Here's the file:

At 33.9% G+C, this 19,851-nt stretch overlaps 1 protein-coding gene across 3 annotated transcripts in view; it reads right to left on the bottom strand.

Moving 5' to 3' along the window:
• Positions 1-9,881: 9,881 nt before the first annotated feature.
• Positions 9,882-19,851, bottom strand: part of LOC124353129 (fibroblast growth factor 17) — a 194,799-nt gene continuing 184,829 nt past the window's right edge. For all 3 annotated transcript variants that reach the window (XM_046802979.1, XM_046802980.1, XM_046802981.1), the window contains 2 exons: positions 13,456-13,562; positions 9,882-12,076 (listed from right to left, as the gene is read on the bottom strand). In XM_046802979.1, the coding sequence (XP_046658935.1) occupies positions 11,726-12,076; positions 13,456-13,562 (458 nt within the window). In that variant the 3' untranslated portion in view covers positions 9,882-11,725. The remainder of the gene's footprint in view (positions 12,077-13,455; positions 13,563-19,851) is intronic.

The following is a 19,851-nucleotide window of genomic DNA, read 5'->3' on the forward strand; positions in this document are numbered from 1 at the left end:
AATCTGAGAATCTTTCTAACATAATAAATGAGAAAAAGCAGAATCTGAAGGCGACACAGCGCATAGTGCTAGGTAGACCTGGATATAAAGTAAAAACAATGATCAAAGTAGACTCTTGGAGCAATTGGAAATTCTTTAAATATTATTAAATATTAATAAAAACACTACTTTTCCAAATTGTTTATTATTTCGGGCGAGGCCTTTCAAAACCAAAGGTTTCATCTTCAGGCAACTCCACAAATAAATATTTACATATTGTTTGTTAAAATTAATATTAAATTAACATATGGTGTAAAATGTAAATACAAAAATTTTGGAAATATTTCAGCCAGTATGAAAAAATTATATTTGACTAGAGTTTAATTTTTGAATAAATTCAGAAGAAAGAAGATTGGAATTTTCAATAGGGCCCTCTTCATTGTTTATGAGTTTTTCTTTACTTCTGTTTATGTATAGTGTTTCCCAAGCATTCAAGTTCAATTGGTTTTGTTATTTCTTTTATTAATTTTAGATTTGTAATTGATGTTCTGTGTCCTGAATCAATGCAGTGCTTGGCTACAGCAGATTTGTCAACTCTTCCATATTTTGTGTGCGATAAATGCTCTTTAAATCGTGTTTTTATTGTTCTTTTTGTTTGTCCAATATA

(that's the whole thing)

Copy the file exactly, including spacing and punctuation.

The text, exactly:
At 33.9% G+C, this 19,851-nt stretch overlaps 1 protein-coding gene across 3 annotated transcripts in view; it reads right to left on the bottom strand.

Moving 5' to 3' along the window:
• Positions 1-9,881: 9,881 nt before the first annotated feature.
• Positions 9,882-19,851, bottom strand: part of LOC124353129 (fibroblast growth factor 17) — a 194,799-nt gene continuing 184,829 nt past the window's right edge. For all 3 annotated transcript variants that reach the window (XM_046802979.1, XM_046802980.1, XM_046802981.1), the window contains 2 exons: positions 13,456-13,562; positions 9,882-12,076 (listed from right to left, as the gene is read on the bottom strand). In XM_046802979.1, the coding sequence (XP_046658935.1) occupies positions 11,726-12,076; positions 13,456-13,562 (458 nt within the window). In that variant the 3' untranslated portion in view covers positions 9,882-11,725. The remainder of the gene's footprint in view (positions 12,077-13,455; positions 13,563-19,851) is intronic.

The following is a 19,851-nucleotide window of genomic DNA, read 5'->3' on the forward strand; positions in this document are numbered from 1 at the left end:
AATCTGAGAATCTTTCTAACATAATAAATGAGAAAAAGCAGAATCTGAAGGCGACACAGCGCATAGTGCTAGGTAGACCTGGATATAAAGTAAAAACAATGATCAAAGTAGACTCTTGGAGCAATTGGAAATTCTTTAAATATTATTAAATATTAATAAAAACACTACTTTTCCAAATTGTTTATTATTTCGGGCGAGGCCTTTCAAAACCAAAGGTTTCATCTTCAGGCAACTCCACAAATAAATATTTACATATTGTTTGTTAAAATTAATATTAAATTAACATATGGTGTAAAATGTAAATACAAAAATTTTGGAAATATTTCAGCCAGTATGAAAAAATTATATTTGACTAGAGTTTAATTTTTGAATAAATTCAGAAGAAAGAAGATTGGAATTTTCAATAGGGCCCTCTTCATTGTTTATGAGTTTTTCTTTACTTCTGTTTATGTATAGTGTTTCCCAAGCATTCAAGTTCAATTGGTTTTGTTATTTCTTTTATTAATTTTAGATTTGTAATTGATGTTCTGTGTCCTGAATCAATGCAGTGCTTGGCTACAGCAGATTTGTCAACTCTTCCATATTTTGTGTGCGATAAATGCTCTTTAAATCGTGTTTTTATTGTTCTTTTTGTTTGTCCAATATA